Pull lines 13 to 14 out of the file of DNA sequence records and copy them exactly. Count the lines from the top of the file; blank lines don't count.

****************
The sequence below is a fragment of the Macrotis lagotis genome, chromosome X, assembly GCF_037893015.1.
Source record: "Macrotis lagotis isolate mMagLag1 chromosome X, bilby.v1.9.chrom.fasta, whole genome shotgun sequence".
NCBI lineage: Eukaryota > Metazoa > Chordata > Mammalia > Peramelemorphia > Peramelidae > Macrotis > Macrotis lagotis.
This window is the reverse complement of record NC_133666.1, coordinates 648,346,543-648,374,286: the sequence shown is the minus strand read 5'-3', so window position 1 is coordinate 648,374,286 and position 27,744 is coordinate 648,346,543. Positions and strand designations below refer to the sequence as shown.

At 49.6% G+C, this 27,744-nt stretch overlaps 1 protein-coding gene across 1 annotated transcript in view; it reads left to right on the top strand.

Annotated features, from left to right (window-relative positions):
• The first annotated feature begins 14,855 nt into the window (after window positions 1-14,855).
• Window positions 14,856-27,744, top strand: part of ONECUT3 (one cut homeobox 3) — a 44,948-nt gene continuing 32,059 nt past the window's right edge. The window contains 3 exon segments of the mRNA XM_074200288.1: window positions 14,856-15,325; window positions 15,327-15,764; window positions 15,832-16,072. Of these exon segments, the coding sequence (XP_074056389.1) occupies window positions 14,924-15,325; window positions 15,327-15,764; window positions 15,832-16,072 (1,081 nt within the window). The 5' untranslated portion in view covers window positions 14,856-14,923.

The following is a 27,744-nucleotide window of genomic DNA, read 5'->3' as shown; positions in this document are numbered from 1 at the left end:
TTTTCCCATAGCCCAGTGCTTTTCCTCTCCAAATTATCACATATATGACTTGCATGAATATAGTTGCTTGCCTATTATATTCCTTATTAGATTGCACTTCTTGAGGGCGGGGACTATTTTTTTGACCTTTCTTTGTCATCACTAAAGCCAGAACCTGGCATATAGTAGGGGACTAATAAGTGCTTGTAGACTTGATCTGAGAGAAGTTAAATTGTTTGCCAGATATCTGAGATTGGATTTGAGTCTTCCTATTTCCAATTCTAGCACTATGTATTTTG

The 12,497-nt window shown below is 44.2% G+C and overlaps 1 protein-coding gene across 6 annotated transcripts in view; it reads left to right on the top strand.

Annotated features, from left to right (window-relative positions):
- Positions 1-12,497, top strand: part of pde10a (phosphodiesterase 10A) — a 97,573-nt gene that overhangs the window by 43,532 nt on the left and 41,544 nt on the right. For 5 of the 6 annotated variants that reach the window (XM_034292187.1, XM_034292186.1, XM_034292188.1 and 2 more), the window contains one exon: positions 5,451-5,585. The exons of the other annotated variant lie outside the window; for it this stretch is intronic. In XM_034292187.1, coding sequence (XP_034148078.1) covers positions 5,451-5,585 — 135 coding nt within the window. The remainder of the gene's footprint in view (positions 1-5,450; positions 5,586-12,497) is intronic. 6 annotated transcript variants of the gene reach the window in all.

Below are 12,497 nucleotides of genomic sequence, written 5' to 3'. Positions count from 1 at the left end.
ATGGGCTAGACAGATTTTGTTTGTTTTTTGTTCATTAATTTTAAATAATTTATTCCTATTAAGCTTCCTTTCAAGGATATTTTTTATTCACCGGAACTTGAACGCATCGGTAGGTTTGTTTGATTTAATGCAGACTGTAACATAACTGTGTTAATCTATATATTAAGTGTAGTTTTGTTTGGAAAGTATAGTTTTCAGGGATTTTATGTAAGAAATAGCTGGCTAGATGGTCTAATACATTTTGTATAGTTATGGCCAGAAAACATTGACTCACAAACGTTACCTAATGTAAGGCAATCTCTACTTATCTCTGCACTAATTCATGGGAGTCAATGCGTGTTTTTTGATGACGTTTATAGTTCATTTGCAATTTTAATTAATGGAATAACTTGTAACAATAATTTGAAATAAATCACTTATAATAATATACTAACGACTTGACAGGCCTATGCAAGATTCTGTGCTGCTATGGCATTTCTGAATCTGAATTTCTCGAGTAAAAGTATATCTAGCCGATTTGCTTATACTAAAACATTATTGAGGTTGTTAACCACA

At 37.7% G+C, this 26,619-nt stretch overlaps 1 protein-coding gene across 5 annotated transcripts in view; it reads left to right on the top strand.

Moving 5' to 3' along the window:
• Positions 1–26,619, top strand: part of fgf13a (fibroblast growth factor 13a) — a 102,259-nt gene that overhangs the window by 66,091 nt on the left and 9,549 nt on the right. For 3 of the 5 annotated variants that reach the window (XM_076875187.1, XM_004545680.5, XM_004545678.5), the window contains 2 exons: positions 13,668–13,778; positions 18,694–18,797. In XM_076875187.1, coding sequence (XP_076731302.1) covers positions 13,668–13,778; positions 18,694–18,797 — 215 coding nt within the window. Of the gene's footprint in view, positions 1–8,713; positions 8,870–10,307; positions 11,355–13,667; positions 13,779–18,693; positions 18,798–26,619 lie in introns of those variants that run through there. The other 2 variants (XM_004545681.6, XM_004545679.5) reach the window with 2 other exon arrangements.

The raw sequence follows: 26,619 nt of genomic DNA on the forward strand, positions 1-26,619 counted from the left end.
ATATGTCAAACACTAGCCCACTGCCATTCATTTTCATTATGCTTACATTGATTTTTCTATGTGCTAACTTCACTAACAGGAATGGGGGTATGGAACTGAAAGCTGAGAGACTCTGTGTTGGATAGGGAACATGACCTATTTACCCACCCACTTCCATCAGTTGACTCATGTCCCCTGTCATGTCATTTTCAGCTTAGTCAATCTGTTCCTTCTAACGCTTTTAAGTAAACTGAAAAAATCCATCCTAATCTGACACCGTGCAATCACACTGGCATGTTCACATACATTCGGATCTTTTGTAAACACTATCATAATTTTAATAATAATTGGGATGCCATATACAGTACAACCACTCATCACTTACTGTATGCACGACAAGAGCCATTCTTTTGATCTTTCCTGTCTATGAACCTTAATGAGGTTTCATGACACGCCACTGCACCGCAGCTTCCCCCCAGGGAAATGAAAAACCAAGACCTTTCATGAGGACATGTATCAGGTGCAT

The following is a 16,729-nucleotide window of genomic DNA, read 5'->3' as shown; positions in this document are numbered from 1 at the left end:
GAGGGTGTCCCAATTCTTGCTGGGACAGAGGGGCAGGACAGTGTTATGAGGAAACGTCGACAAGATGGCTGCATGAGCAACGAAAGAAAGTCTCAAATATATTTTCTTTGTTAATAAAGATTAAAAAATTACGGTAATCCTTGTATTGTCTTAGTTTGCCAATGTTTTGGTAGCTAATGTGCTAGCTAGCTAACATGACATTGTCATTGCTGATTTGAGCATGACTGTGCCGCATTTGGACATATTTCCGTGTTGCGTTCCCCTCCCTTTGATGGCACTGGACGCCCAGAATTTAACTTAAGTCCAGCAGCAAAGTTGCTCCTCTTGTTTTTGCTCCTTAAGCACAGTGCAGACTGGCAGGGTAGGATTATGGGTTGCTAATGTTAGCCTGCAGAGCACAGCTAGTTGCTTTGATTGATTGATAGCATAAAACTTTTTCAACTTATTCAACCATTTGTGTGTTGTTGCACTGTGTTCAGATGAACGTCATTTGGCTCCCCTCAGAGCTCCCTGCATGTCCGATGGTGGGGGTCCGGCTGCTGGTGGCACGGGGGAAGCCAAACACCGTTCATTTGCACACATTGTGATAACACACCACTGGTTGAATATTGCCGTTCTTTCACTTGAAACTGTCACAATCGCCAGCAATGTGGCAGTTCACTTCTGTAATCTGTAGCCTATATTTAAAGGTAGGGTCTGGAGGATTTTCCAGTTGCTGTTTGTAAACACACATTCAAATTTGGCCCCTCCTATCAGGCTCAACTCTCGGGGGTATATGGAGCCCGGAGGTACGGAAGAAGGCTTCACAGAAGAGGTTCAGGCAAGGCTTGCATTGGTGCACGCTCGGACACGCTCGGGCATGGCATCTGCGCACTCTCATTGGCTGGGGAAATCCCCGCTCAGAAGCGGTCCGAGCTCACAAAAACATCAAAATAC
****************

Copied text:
- Positions 1-12,497, top strand: part of pde10a (phosphodiesterase 10A) — a 97,573-nt gene that overhangs the window by 43,532 nt on the left and 41,544 nt on the right. For 5 of the 6 annotated variants that reach the window (XM_034292187.1, XM_034292186.1, XM_034292188.1 and 2 more), the window contains one exon: positions 5,451-5,585. The exons of the other annotated variant lie outside the window; for it this stretch is intronic. In XM_034292187.1, coding sequence (XP_034148078.1) covers positions 5,451-5,585 — 135 coding nt within the window. The remainder of the gene's footprint in view (positions 1-5,450; positions 5,586-12,497) is intronic. 6 annotated transcript variants of the gene reach the window in all.

Below are 12,497 nucleotides of genomic sequence, written 5' to 3'. Positions count from 1 at the left end.